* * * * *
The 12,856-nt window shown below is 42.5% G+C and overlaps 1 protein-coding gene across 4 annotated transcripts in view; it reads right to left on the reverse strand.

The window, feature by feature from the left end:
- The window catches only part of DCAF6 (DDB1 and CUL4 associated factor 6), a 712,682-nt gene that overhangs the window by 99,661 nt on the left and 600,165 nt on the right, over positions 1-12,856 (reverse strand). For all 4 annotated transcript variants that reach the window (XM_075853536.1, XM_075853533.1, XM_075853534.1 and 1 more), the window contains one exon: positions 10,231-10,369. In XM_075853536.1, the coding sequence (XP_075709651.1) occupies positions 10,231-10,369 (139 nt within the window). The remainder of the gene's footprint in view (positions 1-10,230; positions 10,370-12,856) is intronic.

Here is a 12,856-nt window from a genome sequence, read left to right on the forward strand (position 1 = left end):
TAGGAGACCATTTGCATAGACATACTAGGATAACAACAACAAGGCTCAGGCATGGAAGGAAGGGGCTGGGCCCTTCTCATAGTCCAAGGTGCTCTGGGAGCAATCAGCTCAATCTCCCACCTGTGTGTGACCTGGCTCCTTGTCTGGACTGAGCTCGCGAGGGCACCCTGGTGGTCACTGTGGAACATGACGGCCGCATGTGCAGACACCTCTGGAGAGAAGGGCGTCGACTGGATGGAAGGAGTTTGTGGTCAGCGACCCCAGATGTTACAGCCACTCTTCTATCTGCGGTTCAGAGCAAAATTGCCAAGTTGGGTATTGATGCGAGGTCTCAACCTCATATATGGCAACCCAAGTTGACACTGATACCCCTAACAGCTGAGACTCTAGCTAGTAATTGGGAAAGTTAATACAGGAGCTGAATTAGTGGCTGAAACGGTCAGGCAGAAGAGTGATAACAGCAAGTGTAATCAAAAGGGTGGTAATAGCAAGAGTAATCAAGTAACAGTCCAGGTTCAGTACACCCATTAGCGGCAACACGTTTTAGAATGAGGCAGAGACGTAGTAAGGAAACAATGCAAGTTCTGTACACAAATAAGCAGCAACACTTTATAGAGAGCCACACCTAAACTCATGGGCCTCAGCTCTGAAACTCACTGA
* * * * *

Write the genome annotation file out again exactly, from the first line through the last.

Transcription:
The 12,856-nt window shown below is 42.5% G+C and overlaps 1 protein-coding gene across 4 annotated transcripts in view; it reads right to left on the reverse strand.

The window, feature by feature from the left end:
- The window catches only part of DCAF6 (DDB1 and CUL4 associated factor 6), a 712,682-nt gene that overhangs the window by 99,661 nt on the left and 600,165 nt on the right, over positions 1-12,856 (reverse strand). For all 4 annotated transcript variants that reach the window (XM_075853536.1, XM_075853533.1, XM_075853534.1 and 1 more), the window contains one exon: positions 10,231-10,369. In XM_075853536.1, the coding sequence (XP_075709651.1) occupies positions 10,231-10,369 (139 nt within the window). The remainder of the gene's footprint in view (positions 1-10,230; positions 10,370-12,856) is intronic.

Here is a 12,856-nt window from a genome sequence, read left to right on the forward strand (position 1 = left end):
TAGGAGACCATTTGCATAGACATACTAGGATAACAACAACAAGGCTCAGGCATGGAAGGAAGGGGCTGGGCCCTTCTCATAGTCCAAGGTGCTCTGGGAGCAATCAGCTCAATCTCCCACCTGTGTGTGACCTGGCTCCTTGTCTGGACTGAGCTCGCGAGGGCACCCTGGTGGTCACTGTGGAACATGACGGCCGCATGTGCAGACACCTCTGGAGAGAAGGGCGTCGACTGGATGGAAGGAGTTTGTGGTCAGCGACCCCAGATGTTACAGCCACTCTTCTATCTGCGGTTCAGAGCAAAATTGCCAAGTTGGGTATTGATGCGAGGTCTCAACCTCATATATGGCAACCCAAGTTGACACTGATACCCCTAACAGCTGAGACTCTAGCTAGTAATTGGGAAAGTTAATACAGGAGCTGAATTAGTGGCTGAAACGGTCAGGCAGAAGAGTGATAACAGCAAGTGTAATCAAAAGGGTGGTAATAGCAAGAGTAATCAAGTAACAGTCCAGGTTCAGTACACCCATTAGCGGCAACACGTTTTAGAATGAGGCAGAGACGTAGTAAGGAAACAATGCAAGTTCTGTACACAAATAAGCAGCAACACTTTATAGAGAGCCACACCTAAACTCATGGGCCTCAGCTCTGAAACTCACTGA